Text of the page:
Fishing Lake Martin in the Winter | Great Days Outdoors

Looking for a surefire bet for winter time bassin’? Try fishing Lake Martin in the dead of winter and watch things suddenly come to life.

 

Even though it happened several years ago, I can still remember as if it were yesterday.

The Eufaula Bass Club was fishing its final tournament of the year. It was a very crisp December morning. Traditionally, we always ended our year on Lake Martin. Why?  Because it was, without question, the best cold-water lake in the state of Alabama to catch a boatload of spotted bass.

We always launched at the Public Access ramp, located near Pleasure Point. This put us about midway between the dam and the upper reaches of the lake.

On this particular midwinter morning, my partner and I were making a fifteen-minute run up the lake to Manoy Creek. Near the back end of this creek, a long point jutted out from the left-hand shore. The point sat in about twelve feet of water until it reached the creek channel. There a sharp drop occurred, producing a ledge 22 feet deep.

A week prior to this event, a friend and I had been fishing a practice day. We located a nice school of spots on the end of this particular point and I hoped they were still hanging around the area. Because it was wintertime, the odds were in my favor that the fish had not moved far.

I shut my big engine down a reasonable distance from the point. As the boat slowly glided to a stop, I eased the trolling motor into the water and turned on my bow mounted Humminbird. When I passed over the end of the point, the fish finder lit up like 9 p.m. on the Fourth of July. The school of fish was directly beneath the boat, just as I had hoped. I eased a colorful marker buoy into the water and grabbed my jigging rod.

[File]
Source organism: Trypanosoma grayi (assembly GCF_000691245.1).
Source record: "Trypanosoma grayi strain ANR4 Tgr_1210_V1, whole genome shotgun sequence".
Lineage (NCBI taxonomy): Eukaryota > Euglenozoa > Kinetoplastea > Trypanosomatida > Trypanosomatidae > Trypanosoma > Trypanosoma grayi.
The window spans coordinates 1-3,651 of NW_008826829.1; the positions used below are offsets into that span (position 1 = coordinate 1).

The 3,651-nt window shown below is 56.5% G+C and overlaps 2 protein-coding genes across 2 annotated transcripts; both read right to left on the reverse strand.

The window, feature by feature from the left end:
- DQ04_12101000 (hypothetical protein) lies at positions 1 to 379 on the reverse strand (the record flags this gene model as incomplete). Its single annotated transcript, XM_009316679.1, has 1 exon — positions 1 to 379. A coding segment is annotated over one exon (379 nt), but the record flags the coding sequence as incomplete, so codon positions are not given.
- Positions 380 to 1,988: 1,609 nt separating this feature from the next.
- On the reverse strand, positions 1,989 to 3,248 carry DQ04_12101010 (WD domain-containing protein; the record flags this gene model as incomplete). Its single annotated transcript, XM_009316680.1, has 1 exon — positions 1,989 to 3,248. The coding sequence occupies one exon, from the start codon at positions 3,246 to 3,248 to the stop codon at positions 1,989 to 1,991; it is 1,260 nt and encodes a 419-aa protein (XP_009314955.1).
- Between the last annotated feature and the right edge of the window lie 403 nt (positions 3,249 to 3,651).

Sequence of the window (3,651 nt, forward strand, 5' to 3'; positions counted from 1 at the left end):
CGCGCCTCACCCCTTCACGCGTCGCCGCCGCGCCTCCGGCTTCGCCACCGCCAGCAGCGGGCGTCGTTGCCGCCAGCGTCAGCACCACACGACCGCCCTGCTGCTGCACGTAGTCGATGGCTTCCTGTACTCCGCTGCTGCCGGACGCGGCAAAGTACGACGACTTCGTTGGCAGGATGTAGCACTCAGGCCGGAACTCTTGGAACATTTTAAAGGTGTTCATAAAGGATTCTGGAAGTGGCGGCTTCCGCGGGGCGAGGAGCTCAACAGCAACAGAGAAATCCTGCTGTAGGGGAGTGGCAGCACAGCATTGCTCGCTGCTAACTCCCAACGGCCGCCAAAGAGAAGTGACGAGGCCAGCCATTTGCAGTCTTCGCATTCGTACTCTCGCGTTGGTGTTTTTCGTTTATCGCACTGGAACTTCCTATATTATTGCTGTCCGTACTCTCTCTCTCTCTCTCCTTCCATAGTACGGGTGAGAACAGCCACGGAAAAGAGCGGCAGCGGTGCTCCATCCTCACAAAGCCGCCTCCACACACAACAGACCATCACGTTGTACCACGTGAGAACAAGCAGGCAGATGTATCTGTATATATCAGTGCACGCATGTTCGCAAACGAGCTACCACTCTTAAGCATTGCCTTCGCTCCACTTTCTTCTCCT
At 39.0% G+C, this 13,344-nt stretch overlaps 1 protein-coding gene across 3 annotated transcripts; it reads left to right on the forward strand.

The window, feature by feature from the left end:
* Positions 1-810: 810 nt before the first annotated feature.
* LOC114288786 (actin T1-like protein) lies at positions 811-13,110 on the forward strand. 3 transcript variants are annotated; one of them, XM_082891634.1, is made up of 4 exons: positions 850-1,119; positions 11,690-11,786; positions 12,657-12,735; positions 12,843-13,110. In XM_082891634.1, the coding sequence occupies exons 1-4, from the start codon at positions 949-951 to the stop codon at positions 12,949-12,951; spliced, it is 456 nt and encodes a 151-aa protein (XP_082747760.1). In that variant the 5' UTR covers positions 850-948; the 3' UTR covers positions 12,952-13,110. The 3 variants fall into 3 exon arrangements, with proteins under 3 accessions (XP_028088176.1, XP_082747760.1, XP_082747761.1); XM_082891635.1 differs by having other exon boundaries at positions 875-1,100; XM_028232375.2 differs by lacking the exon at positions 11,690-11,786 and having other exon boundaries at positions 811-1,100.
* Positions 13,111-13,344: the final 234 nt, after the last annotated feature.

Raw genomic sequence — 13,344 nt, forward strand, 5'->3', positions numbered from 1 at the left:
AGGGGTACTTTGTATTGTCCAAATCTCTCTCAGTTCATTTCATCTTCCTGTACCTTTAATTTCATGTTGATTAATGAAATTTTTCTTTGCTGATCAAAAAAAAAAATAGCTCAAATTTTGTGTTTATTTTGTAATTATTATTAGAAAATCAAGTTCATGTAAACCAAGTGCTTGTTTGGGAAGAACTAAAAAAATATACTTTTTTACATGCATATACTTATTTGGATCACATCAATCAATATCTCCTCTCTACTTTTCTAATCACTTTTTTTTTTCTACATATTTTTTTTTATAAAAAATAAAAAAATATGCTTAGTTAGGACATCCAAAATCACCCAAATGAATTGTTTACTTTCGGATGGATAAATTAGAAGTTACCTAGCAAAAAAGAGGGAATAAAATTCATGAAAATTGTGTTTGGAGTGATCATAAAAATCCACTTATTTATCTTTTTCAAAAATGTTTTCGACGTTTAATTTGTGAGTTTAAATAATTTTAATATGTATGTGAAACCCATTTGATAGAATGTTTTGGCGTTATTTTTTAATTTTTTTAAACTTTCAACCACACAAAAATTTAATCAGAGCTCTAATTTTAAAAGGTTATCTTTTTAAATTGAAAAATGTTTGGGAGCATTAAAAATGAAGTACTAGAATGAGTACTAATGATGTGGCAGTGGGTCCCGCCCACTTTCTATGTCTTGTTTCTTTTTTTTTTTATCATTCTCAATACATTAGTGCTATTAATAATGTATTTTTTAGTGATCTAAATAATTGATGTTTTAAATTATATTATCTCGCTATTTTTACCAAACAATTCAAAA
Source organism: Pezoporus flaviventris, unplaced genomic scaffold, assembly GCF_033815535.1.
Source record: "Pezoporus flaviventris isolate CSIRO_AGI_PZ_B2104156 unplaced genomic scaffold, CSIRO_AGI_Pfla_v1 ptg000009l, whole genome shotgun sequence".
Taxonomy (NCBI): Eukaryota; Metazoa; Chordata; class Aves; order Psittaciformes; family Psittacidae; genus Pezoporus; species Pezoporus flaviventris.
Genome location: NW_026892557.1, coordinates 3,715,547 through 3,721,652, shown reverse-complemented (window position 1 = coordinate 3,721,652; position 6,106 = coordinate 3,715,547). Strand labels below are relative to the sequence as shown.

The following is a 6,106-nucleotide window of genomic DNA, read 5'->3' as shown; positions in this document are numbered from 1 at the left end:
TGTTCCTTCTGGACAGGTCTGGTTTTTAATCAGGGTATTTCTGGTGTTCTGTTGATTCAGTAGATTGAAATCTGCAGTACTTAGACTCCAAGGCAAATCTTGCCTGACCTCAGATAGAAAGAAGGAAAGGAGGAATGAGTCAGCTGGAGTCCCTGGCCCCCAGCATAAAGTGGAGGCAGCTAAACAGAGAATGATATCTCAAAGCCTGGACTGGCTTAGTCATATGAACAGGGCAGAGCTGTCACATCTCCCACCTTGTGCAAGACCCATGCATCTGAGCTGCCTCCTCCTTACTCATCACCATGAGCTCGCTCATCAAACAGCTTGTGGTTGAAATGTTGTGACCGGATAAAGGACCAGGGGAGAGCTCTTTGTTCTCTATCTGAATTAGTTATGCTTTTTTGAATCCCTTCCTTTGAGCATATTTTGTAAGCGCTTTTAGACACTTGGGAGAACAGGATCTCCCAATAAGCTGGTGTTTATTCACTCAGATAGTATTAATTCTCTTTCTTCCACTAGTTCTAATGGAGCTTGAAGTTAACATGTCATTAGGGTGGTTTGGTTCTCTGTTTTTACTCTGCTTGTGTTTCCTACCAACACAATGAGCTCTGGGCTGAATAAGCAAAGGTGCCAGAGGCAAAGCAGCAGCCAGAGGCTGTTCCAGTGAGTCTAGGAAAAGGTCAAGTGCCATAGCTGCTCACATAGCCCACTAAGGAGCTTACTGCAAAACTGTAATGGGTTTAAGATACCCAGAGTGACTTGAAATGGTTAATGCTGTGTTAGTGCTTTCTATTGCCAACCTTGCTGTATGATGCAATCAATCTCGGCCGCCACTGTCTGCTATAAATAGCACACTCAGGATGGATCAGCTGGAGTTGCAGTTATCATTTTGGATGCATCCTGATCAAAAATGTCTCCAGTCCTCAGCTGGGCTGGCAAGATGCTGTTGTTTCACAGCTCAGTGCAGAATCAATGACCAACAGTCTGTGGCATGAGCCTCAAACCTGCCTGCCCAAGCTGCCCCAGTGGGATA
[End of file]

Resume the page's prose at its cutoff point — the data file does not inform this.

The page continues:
As I remember, the one-ounce Mann-O-Lure spoon never even reached the bottom. In a matter of seconds, the first scrappy spotted bass was coming aboard.

“The frosty mornings of December and January seem to get Lake Martin’s spotted bass population fired up.”

In about 45 minutes, my partner and I boated nineteen spots, all coming from just a few feet from where the buoy had marked the school. Now, these were not big fish. Most of them would run between one and two pounds. They were all good keepers as far as tournament fish were concerned; nothing for the record books, but what fun we had that opening hour of our club event.

On numerous occasions, I returned to that particular area of Lake Martin. Bass were always to be found there. It seemed like the colder the weather got, the better the bass would cooperate. This is typical for Lake Martin in the wintertime.

Many fishermen don’t start fishing Lake Martin seriously until after the weather turns cold. The frosty mornings of December and January seem to get Lake Martin’s spotted bass population fired up.

Since Alabama Power controls Lake Martin, it will draw the lake down to winter pool beginning in the late fall. By midwinter Lake Martin will be down between ten and eleven feet. A structure will be evident everywhere you look at the time. Long stump-filled points, rocky outcrops, boat docks with enough structure piled around them to look like a Christmas tree farm, plus hundreds of underwater islands and humps, are just some of the fish-holding areas you will find at Lake Martin in the wintertime.




When to Go

Since Lake Martin is a popular recreational lake, the best time to go is when the weather is cold enough to keep the water skiers and pleasure boaters inside next to a warm fireplace. The cold, frosty nights of November will push the water temperature down into the high forties and low fifties. By December, when fishing Lake Martin, it will be just right for catching a boatload of spotted bass.